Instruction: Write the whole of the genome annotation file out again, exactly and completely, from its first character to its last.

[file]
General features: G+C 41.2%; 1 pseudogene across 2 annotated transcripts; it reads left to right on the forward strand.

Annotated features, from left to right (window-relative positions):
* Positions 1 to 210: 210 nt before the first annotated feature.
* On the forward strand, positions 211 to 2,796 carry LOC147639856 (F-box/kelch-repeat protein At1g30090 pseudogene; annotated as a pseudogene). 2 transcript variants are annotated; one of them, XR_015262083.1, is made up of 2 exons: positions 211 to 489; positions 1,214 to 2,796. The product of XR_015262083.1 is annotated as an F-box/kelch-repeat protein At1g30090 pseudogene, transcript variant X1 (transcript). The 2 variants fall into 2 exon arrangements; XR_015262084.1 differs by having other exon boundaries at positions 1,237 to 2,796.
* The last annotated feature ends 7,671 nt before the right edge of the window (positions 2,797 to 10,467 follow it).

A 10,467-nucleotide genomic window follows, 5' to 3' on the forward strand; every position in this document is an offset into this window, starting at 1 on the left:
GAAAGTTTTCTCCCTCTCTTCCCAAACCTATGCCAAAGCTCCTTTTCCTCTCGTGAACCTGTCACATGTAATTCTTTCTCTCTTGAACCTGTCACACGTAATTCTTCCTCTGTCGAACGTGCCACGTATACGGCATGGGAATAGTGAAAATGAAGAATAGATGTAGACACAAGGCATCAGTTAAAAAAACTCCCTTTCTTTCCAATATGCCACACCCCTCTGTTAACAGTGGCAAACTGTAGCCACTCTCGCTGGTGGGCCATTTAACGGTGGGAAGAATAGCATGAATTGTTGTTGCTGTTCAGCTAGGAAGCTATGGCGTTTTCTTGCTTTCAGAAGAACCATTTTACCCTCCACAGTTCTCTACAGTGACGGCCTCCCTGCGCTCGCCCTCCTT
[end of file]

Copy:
General features: G+C 41.2%; 1 pseudogene across 2 annotated transcripts; it reads left to right on the forward strand.

Annotated features, from left to right (window-relative positions):
* Positions 1 to 210: 210 nt before the first annotated feature.
* On the forward strand, positions 211 to 2,796 carry LOC147639856 (F-box/kelch-repeat protein At1g30090 pseudogene; annotated as a pseudogene). 2 transcript variants are annotated; one of them, XR_015262083.1, is made up of 2 exons: positions 211 to 489; positions 1,214 to 2,796. The product of XR_015262083.1 is annotated as an F-box/kelch-repeat protein At1g30090 pseudogene, transcript variant X1 (transcript). The 2 variants fall into 2 exon arrangements; XR_015262084.1 differs by having other exon boundaries at positions 1,237 to 2,796.
* The last annotated feature ends 7,671 nt before the right edge of the window (positions 2,797 to 10,467 follow it).

A 10,467-nucleotide genomic window follows, 5' to 3' on the forward strand; every position in this document is an offset into this window, starting at 1 on the left:
GAAAGTTTTCTCCCTCTCTTCCCAAACCTATGCCAAAGCTCCTTTTCCTCTCGTGAACCTGTCACATGTAATTCTTTCTCTCTTGAACCTGTCACACGTAATTCTTCCTCTGTCGAACGTGCCACGTATACGGCATGGGAATAGTGAAAATGAAGAATAGATGTAGACACAAGGCATCAGTTAAAAAAACTCCCTTTCTTTCCAATATGCCACACCCCTCTGTTAACAGTGGCAAACTGTAGCCACTCTCGCTGGTGGGCCATTTAACGGTGGGAAGAATAGCATGAATTGTTGTTGCTGTTCAGCTAGGAAGCTATGGCGTTTTCTTGCTTTCAGAAGAACCATTTTACCCTCCACAGTTCTCTACAGTGACGGCCTCCCTGCGCTCGCCCTCCTT